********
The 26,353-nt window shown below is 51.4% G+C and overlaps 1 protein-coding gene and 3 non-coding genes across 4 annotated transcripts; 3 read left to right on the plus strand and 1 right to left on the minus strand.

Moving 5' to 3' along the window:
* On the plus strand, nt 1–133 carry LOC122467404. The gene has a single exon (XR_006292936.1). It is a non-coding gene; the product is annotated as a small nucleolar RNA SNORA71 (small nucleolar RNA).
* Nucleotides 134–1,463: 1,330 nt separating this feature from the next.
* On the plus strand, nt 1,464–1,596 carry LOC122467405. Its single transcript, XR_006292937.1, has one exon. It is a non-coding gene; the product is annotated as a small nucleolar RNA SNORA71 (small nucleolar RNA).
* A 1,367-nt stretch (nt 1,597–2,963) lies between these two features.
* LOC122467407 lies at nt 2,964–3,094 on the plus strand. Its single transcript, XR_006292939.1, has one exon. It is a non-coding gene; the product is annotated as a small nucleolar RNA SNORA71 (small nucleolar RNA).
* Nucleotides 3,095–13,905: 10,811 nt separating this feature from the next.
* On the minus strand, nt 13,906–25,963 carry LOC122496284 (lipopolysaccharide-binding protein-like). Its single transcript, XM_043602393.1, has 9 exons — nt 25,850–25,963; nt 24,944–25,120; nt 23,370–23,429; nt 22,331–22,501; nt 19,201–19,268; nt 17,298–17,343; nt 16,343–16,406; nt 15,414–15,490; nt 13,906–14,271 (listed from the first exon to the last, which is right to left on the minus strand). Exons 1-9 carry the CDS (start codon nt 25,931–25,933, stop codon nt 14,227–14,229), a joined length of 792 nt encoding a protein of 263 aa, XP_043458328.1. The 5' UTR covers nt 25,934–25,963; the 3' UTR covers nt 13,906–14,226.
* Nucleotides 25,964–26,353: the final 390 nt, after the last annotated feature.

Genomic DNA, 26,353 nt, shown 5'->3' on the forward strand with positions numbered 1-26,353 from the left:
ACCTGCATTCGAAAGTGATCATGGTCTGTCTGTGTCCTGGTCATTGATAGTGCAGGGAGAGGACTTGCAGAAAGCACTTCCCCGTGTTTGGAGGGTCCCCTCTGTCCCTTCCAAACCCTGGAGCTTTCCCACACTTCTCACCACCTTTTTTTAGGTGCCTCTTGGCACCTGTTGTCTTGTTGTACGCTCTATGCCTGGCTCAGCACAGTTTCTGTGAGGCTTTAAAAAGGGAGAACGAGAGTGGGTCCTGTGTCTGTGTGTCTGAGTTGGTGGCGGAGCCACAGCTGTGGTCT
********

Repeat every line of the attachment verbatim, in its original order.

The 26,353-nt window shown below is 51.4% G+C and overlaps 1 protein-coding gene and 3 non-coding genes across 4 annotated transcripts; 3 read left to right on the plus strand and 1 right to left on the minus strand.

Moving 5' to 3' along the window:
* On the plus strand, nt 1–133 carry LOC122467404. The gene has a single exon (XR_006292936.1). It is a non-coding gene; the product is annotated as a small nucleolar RNA SNORA71 (small nucleolar RNA).
* Nucleotides 134–1,463: 1,330 nt separating this feature from the next.
* On the plus strand, nt 1,464–1,596 carry LOC122467405. Its single transcript, XR_006292937.1, has one exon. It is a non-coding gene; the product is annotated as a small nucleolar RNA SNORA71 (small nucleolar RNA).
* A 1,367-nt stretch (nt 1,597–2,963) lies between these two features.
* LOC122467407 lies at nt 2,964–3,094 on the plus strand. Its single transcript, XR_006292939.1, has one exon. It is a non-coding gene; the product is annotated as a small nucleolar RNA SNORA71 (small nucleolar RNA).
* Nucleotides 3,095–13,905: 10,811 nt separating this feature from the next.
* On the minus strand, nt 13,906–25,963 carry LOC122496284 (lipopolysaccharide-binding protein-like). Its single transcript, XM_043602393.1, has 9 exons — nt 25,850–25,963; nt 24,944–25,120; nt 23,370–23,429; nt 22,331–22,501; nt 19,201–19,268; nt 17,298–17,343; nt 16,343–16,406; nt 15,414–15,490; nt 13,906–14,271 (listed from the first exon to the last, which is right to left on the minus strand). Exons 1-9 carry the CDS (start codon nt 25,931–25,933, stop codon nt 14,227–14,229), a joined length of 792 nt encoding a protein of 263 aa, XP_043458328.1. The 5' UTR covers nt 25,934–25,963; the 3' UTR covers nt 13,906–14,226.
* Nucleotides 25,964–26,353: the final 390 nt, after the last annotated feature.

Genomic DNA, 26,353 nt, shown 5'->3' on the forward strand with positions numbered 1-26,353 from the left:
ACCTGCATTCGAAAGTGATCATGGTCTGTCTGTGTCCTGGTCATTGATAGTGCAGGGAGAGGACTTGCAGAAAGCACTTCCCCGTGTTTGGAGGGTCCCCTCTGTCCCTTCCAAACCCTGGAGCTTTCCCACACTTCTCACCACCTTTTTTTAGGTGCCTCTTGGCACCTGTTGTCTTGTTGTACGCTCTATGCCTGGCTCAGCACAGTTTCTGTGAGGCTTTAAAAAGGGAGAACGAGAGTGGGTCCTGTGTCTGTGTGTCTGAGTTGGTGGCGGAGCCACAGCTGTGGTCT